Of the three remaining candidates for CofC president, Martha D. Saunders brings the most experience in the world of — you know — education.
Sure, Encarnation taught at Harvard and spent a lot of time in school, but he spent most of his career as an international business consultant. And McConnell? Well, he could probably school you in politics, but that’s about it for academic experience.
Saunders has already been a college president twice, first at the University of Wisconsin-Whitewater (2005-2007) and then at her alma mater, the University of Southern Mississippi (2007-2012). She has also served as a provost at two different schools, Columbus State University (2002-2005) and the University of West Florida (2013-present), and she has served on the Commission on Colleges, the accrediting arm of the Southern Association of Colleges and Schools.
Saunders also has quite a bit of teaching experience; she says she has taught more than 8,000 students in the course of her career.
“I would bring a great understanding of higher education,” Saunders says. “I would move very quickly. My learning curve would not be terribly steep.”
So, why the interest in the College of Charleston? Saunders says the school’s reputation precedes it, and she wants to build on its strengths. “The college has a very good brand that people all over the country know it, so I think we could maximize that and bring in even more students,” Saunders says. Specifically, she says she would expand graduate programs and look into “alternate methods of delivery,” including hybrid classes that combine online and in-person instruction.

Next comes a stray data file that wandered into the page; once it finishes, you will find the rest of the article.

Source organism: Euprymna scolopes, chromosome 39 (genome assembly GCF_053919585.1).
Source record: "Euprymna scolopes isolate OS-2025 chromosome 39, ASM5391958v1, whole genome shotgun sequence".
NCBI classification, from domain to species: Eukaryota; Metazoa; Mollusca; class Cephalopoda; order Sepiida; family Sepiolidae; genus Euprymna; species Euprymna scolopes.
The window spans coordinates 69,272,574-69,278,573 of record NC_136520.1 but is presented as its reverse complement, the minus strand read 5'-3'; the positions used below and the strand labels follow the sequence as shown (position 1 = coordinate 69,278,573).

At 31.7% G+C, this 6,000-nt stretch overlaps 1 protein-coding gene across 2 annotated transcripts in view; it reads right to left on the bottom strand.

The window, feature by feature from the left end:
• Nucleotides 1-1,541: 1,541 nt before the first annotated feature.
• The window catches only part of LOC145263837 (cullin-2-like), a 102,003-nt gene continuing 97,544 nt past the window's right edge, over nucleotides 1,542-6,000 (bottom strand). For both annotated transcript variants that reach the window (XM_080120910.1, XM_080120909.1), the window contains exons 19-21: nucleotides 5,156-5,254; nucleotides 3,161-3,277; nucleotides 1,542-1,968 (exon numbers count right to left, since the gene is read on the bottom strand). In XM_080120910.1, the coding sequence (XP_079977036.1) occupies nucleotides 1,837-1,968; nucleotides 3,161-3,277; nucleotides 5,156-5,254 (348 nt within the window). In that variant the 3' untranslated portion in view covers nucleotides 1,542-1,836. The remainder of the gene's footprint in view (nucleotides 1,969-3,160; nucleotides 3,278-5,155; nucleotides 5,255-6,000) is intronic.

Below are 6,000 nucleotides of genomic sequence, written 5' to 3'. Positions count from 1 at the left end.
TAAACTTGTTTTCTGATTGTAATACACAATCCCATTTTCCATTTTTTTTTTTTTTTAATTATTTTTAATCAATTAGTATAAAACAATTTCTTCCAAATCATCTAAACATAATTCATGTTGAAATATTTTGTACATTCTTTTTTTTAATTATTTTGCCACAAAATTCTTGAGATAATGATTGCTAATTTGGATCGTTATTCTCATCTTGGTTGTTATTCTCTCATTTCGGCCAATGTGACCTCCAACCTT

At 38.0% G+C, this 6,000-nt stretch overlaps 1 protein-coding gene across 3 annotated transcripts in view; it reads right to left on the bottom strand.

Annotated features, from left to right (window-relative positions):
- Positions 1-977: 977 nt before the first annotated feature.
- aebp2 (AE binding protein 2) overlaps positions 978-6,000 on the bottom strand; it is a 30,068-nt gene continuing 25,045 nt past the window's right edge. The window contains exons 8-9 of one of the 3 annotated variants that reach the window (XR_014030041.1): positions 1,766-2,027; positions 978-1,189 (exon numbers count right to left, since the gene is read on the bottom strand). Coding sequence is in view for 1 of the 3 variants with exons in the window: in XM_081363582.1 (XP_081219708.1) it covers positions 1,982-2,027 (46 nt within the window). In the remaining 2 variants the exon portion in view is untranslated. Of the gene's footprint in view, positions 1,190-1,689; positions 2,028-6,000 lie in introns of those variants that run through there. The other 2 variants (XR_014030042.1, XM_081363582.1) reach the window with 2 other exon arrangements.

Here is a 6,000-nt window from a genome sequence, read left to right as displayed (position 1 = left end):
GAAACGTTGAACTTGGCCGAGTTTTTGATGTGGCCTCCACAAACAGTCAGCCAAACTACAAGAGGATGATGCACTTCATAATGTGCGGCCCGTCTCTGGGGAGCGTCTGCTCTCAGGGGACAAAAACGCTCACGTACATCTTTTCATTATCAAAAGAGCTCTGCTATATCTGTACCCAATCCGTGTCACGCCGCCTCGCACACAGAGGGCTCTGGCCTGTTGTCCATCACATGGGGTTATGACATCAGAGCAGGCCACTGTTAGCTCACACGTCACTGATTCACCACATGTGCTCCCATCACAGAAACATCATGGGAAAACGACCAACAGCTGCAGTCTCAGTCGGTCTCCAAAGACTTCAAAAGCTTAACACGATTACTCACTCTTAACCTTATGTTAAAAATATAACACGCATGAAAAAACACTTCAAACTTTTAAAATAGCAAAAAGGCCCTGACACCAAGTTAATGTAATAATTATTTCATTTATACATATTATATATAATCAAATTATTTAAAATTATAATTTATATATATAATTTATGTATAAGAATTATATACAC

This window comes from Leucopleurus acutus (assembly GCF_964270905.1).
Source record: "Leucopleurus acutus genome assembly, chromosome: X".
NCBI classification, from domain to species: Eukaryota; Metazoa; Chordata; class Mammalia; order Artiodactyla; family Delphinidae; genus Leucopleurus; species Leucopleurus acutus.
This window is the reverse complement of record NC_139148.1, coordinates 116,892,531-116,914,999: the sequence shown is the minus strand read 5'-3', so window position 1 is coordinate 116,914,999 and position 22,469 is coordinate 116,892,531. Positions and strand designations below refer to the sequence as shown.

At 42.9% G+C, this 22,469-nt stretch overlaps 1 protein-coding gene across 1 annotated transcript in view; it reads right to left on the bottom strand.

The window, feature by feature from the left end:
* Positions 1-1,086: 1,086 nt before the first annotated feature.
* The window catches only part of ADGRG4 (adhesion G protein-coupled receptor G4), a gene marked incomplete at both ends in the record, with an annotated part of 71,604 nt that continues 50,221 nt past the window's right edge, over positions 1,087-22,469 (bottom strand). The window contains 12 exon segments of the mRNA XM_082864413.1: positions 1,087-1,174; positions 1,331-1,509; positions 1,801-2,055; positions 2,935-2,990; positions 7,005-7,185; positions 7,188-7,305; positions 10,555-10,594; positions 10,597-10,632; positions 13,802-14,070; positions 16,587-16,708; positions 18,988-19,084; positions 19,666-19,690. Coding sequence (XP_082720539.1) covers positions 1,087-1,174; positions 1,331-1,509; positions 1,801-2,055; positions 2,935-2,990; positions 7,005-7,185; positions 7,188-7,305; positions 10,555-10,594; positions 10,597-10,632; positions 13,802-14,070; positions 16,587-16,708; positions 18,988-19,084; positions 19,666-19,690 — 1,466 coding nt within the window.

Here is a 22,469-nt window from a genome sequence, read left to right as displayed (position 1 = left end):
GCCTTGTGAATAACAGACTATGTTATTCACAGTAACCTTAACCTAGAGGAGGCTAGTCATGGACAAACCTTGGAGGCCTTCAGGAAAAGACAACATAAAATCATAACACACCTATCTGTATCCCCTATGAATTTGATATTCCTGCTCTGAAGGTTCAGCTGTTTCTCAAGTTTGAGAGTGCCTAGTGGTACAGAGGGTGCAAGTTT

When asked about the most pressing issue on campus right now, the potential merger with the Medical University of South Carolina, Saunders says she needs more information to decide where she stands.
“I’ve been reading about it, and I don’t have a lot of details. I would be very interested in reading the business plan for that,” Saunders says. “It certainly is one of those opportunities that could be used to great advantage. I just don’t have enough information to make a lot of comment about it … It’s not a simple, short answer.”
Saunders says she has seen good and bad mergers, and she praises the recent merger between Georgia Health Sciences University and Augusta State University. “I think they took some time with it, but by all reports it turned out to be a very satisfactory merger,” Saunders says.
Some faculty members have worried that, at its core, a merger with MUSC represents a turning away from the college’s liberal arts tradition. Saunders says she doesn’t see it that way. “I think you can do both. I think you can retain what is rock solid — and that is a high-quality liberal arts education, which is what more studies show us is what matters in the workplace — but also truly tie research to economic development for the region. I don’t think it has to be one or the other,” Saunders says. —Paul Bowers
Jody Encarnation was the first member of his family to go to college. You could say he never left. A College of Charleston alumni and Lowcountry native, he went on to earn three master’s degrees from Duke, became a Fullbright scholar who went to India for his doctoral thesis, taught at Stanford, and spent a quarter century on the faculty of Harvard’s business and government schools.